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Can the PORTAL travel router improve traffic security?

A pocket-sized travel router can reportedly keep Internet traffic secure. Is it too good to be true? Expert Kevin Beaver discusses.

A presentation at Def Con this year on an inexpensive, pocket-sized "travel router" piqued my interest; it can reportedly conceal Internet traffic on the go. How does it work? And how does it differ from routers that use Tor? Will this ever be viable in an enterprise scenario with on-the-go workers?

Being a lover of freedom, I'm always interested in tools that keep a person's every move out of sight of government spies. This tool, dubbed "PORTAL" (which stands for Personal Onion Router To Assure Liberty), is an always-on Tor device. It uses existing Internet connections, but takes the user out of the equation by applying "onion router" protection to all traffic to and from the user's computer without the user having to remember to load a Tor browser and enable protective measures.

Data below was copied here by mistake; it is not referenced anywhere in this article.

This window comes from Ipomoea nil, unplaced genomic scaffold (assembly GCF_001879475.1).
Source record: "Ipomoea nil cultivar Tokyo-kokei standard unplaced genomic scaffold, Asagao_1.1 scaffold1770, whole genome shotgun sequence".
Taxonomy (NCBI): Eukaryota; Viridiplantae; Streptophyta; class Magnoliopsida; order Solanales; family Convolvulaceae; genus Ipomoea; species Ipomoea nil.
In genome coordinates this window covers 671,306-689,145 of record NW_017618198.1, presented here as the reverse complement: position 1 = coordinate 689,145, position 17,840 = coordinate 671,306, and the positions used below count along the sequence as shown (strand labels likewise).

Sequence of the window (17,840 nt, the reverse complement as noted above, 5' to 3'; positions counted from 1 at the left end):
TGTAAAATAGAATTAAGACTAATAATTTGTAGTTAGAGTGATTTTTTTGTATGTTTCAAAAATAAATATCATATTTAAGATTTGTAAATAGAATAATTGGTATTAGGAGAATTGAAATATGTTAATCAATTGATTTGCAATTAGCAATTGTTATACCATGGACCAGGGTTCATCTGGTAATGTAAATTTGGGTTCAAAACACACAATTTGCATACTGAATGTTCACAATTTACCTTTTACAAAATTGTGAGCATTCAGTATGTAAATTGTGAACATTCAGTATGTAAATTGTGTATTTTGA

As far as anonymity is concerned, PORTAL can be more private than a VPN and is most certainly better than relying on SSL/TLS to protect your organization's network communications. Both of these technologies provide a false sense of privacy and security in that metadata -- such as the protocols and whom you're communicating with -- are in plain sight, not to mention any associated logs that record communications that are forever stamped in history.

So is PORTAL viable for the enterprise? Probably not -- at least for most situations. In today's world, we have enough trouble getting proven technologies such as antimalware and security information and event management working at the enterprise level, so I can't imagine something such as PORTAL is going to scale at this point, especially since it's not even available as its own standalone hardware device; right now, PORTAL is  just software that you build into your own system.

However, I have faith in the security entrepreneurs out there -- someone will come up with a solution for the lay-person problem shortly. Perhaps then -- in a few years -- PORTAL will be enterprise-worthy.

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This was last published in January 2015

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